East Lynne is an English sensation novel of 1861 by Ellen Wood. A Victorian bestseller, it is remembered chiefly for its elaborate and implausible plot, centring on infidelity and double identities. There have been numerous stage and film adaptations.
The much-"quoted" line "Gone! And never called me mother!" (variant: "Dead! Dead! And never called me mother!") does not appear in the book; both variants come from later stage adaptations.
The book was originally serialised in The New Monthly Magazine between January 1860 and September 1861, being issued as a three-volume novel on 19 September 1861.
Lady Isabel Carlyle, a beautiful and refined young woman, leaves her hard-working lawyer-husband, Carlyle, and her infant children to elope with an aristocratic suitor, Francis Levison, after wrongfully suspecting and becoming jealous of her husband's friendship with Barbara Hare. However once abroad with Levison she realises he has no intention of marrying her, despite her now having had his child, now illegitimate. After he deserts her, and she bears their illegitimate child, Lady Isabel is disfigured in a train accident and the child is killed. Following this Isobel is able to take the position of governess in the household of her former husband and his new wife allowing her to be close to her children but which also becomes a source of great misery. The pressure of keeping up a façade and being constantly reminded that her husband has moved on eventually physically weakens her. On her deathbed she tells all to Carlyle who forgives her.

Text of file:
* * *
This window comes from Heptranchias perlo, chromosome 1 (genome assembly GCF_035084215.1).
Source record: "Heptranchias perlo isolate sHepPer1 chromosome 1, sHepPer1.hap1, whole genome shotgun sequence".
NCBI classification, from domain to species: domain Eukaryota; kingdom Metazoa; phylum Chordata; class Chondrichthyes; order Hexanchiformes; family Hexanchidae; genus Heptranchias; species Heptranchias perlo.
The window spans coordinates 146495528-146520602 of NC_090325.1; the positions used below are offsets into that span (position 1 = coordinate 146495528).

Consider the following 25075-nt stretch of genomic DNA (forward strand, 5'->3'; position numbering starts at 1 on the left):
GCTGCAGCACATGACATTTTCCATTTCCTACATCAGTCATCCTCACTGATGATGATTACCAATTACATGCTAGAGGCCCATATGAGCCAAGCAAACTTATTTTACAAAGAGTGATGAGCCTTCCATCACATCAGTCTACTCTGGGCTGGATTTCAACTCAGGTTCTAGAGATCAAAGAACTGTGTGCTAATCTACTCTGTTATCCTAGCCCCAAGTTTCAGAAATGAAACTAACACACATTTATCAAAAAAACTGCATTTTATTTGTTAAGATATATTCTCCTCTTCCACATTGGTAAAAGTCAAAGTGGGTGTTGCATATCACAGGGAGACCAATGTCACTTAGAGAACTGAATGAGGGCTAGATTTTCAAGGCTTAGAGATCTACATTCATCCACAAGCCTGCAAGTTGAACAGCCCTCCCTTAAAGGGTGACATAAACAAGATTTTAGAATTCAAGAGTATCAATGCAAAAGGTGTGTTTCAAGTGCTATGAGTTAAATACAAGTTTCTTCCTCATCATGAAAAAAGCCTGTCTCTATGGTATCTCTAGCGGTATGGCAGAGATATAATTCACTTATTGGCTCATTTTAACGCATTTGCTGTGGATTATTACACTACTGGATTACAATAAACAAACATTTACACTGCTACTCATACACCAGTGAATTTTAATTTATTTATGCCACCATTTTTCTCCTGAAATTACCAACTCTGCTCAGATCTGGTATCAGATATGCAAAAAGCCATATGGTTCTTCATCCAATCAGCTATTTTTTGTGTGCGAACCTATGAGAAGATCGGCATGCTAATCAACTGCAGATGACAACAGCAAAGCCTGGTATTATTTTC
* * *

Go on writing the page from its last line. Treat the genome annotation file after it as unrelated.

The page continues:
Undated but research suggests c1895.
Excellent pages, some edge and board wear.